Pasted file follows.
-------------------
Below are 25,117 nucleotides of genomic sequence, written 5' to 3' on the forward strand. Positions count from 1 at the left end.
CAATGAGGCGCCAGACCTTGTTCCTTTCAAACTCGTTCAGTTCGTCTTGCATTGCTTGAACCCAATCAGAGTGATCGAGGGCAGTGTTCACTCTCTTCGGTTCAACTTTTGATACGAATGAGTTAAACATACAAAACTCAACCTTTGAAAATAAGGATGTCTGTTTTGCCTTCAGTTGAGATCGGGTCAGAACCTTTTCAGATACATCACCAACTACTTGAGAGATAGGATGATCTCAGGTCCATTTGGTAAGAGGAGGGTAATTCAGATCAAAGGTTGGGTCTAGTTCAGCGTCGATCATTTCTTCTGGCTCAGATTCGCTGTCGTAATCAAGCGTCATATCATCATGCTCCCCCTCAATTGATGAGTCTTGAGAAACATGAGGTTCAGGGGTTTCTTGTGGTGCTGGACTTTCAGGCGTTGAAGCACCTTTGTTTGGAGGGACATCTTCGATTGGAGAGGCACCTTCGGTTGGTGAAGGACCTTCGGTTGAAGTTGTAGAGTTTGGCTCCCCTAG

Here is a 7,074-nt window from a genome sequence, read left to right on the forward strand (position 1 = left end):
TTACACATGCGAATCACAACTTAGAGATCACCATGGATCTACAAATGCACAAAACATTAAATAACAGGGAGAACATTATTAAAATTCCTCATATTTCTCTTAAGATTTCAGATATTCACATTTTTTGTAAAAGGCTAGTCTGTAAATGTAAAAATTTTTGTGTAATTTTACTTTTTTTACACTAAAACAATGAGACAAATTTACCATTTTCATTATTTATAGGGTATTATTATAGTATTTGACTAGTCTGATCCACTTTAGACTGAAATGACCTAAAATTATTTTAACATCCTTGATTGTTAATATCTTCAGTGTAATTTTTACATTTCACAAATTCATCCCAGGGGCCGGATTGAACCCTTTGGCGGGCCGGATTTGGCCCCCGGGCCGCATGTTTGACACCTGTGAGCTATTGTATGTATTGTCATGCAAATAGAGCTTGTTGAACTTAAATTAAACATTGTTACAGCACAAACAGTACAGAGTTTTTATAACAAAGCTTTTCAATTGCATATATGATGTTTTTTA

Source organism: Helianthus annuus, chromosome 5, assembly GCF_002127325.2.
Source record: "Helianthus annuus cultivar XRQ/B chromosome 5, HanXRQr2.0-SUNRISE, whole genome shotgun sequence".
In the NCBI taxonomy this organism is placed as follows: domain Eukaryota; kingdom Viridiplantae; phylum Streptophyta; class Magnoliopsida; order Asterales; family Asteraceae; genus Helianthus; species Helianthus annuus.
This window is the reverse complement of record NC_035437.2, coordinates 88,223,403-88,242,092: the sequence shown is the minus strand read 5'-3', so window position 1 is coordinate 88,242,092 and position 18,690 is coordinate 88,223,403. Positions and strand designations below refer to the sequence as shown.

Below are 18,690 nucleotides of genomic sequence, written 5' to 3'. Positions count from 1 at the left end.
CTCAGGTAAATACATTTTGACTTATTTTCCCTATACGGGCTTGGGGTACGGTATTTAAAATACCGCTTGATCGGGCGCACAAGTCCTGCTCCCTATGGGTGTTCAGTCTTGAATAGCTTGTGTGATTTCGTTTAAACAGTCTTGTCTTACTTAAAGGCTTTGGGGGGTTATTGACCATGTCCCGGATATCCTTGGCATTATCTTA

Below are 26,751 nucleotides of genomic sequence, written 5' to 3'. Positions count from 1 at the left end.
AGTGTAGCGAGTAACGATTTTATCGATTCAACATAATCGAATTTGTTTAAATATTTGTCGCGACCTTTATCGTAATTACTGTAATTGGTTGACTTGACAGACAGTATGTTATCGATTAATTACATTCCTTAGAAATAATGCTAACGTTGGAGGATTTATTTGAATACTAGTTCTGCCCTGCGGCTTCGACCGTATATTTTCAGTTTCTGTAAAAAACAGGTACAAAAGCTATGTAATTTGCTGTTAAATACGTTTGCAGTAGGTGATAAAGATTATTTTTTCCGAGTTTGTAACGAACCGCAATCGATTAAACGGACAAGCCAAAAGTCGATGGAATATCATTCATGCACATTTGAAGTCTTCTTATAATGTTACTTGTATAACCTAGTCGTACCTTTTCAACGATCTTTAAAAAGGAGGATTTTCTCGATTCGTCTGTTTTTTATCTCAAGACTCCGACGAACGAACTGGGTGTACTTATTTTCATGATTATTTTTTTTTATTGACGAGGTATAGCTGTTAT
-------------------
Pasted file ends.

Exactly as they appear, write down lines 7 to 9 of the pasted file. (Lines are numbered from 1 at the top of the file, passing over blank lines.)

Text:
In the NCBI taxonomy this organism is placed as follows: domain Eukaryota; kingdom Viridiplantae; phylum Streptophyta; class Magnoliopsida; order Asterales; family Asteraceae; genus Helianthus; species Helianthus annuus.
This window is the reverse complement of record NC_035437.2, coordinates 88,223,403-88,242,092: the sequence shown is the minus strand read 5'-3', so window position 1 is coordinate 88,242,092 and position 18,690 is coordinate 88,223,403. Positions and strand designations below refer to the sequence as shown.

Below are 18,690 nucleotides of genomic sequence, written 5' to 3'. Positions count from 1 at the left end.